João by a Thread (Hardcover)
As João tucks under a lovingly woven quilt, he asks himself: So it’s just me now? He curls up, getting cozy in bed, and soon the world of his dreams unspools on the page. The blanket in his bed unravels into deep rivers, lakes, valleys, reservoirs, mountain ranges, fishing nets full of tadpoles and gaping holes, until what’s left is just one long thread. When he feels alone and scared in the dark, João “sews words like patchwork” into a new blanket to cover himself up. He weaves the threads of his quilt until they form one long sentence, and soon, the nighttime is peppered with his own silvery, slippery words. Roger Mello draws like a shapeshifter – to look at his illustrations is always to see something you missed before (a stingray, a crescent moon nestled into the palm of João’s hand). His breathtaking line drawings, beaming in white thread against deep red, combined with poetic and bewildered language, make João by a Thread a book to take into bed at the edge of sleep, just before you start to dream.
About the translator: Daniel Hahn is the author of a number of works of nonfiction, including The Tower Menagerie. He is one of the editors of The Ultimate Book Guide, a series of reading guides for children and teenagers. His translation of The Book of Chameleons by José Eduardo Agualusa won the Independent Foreign Fiction Prize in 2007 and his translation of Agualusa’s A General Theory of Oblivion was shortlisted for the Man Booker International Prize in 2016 and in 2019, we published his translation of Agualusa’s The Society of Reluctant Dreamers. He has translated the work of Philippe Claudel, María Dueñas, José Saramago, Eduardo Halfon, and others. He has collaborated with Roger Mello on two powerfully poetic picture books: You Can’t Be Too Careful! and Charcoal Boys.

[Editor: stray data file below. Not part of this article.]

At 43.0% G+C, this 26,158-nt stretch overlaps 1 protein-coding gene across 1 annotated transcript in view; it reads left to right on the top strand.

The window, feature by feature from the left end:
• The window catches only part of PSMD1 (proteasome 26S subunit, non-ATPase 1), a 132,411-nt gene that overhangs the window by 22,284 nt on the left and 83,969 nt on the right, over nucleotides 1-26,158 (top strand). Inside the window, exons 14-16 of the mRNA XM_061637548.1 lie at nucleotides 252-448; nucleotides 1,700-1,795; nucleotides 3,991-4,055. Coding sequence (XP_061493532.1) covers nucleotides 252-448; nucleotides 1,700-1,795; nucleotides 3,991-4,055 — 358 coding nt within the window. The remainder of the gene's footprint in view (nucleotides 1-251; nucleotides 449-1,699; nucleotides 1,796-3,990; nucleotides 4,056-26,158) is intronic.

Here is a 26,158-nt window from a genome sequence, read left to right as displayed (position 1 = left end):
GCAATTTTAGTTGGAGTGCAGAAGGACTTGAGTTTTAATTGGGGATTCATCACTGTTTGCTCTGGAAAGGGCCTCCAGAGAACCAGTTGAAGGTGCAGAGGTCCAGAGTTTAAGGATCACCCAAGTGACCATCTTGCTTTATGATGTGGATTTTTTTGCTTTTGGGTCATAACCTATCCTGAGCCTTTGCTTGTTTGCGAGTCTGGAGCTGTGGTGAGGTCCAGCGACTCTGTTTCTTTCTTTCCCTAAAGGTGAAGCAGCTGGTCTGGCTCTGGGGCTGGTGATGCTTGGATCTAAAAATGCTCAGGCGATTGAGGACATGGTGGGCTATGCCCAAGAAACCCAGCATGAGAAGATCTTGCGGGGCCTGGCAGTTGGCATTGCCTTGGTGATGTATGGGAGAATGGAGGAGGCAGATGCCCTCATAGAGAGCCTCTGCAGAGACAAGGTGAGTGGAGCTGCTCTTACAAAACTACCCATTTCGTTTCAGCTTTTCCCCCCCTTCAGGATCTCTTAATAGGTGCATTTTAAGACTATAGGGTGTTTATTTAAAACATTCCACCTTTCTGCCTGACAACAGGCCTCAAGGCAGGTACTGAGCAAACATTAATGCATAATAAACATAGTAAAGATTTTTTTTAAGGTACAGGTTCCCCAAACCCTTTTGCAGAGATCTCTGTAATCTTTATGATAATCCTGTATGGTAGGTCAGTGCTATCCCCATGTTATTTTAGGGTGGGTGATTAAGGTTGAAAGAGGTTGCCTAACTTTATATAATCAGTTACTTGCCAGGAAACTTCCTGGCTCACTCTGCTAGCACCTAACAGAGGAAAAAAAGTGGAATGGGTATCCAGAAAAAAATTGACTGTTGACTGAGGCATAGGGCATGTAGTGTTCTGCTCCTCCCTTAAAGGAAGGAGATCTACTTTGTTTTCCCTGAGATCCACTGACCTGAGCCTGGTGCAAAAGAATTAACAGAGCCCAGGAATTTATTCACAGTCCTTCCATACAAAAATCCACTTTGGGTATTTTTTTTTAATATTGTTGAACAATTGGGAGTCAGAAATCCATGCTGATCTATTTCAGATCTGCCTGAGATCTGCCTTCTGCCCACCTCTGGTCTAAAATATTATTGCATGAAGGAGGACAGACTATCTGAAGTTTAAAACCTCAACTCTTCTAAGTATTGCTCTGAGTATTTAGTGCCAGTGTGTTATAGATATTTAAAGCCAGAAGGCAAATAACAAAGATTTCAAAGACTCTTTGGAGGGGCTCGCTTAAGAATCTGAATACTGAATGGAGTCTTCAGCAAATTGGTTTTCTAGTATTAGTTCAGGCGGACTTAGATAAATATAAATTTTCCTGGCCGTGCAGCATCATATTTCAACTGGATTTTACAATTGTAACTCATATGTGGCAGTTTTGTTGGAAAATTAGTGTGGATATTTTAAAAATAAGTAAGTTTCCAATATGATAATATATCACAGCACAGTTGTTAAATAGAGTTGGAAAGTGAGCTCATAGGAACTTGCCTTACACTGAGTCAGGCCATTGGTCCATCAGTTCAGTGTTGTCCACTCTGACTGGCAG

--Sarah Shun-lien Bynum, New York Times
"We love the uniqueness, culture and free thinking this book offers. The detail in the pictures is so intriguing and we do recommend to really take the time to look at the illustrations and ask your child what they see in the tapestry. It will become an adventure just to hear what is seen."
--Melanie Braga, Momma Braga
"Taking a patterned blanket as focal point, Mello narrates a child’s nighttime experience in this entrancing, question-filled book, which gestures toward the way connection (to family, to nature) can be felt, even when one is 'alone with myself.'"
"In bed, João, an abstract figure who appears entirely black or white on various pages, tugs at his homemade blanket, submerged in his thoughts. Evocative in its execution, this Brazilian import invites readers to ponder the scenarios it casts (and those it doesn’t). A moody, ingenious masterstroke."
--Kirkus Reviews (starred review)
"A trippy and imaginative bedtime story that would certainly prompt discussion and reward re-readings . . . The beautiful drawings and the complexity of the text (are) intriguing . . . I would recommend this to families who have enjoyed books by Peter Sís."
--Susan Harari, Youth Services Book Review
"Playing with proportions both in its illustrations and in its language, this picture book uses intricate line drawings in a stark red, black, and white palette to illustrate its dreamy tale of a boy drifting off to sleep . . . Musing, wondrous, and weird, it’s a story that stands to charm young ones, yes, but to enchant adults, too."
--Michelle Anne Schingler, Foreword Reviews
"We can vividly see white line drawings ripple with intricate patterns, shapes, animals, & figures, all of them blooming around João & his blanket. There is a sense of charm & wonder. I love how each design inspires little ones to dream big & create their own masterpieces."
--Stylish Modern Mother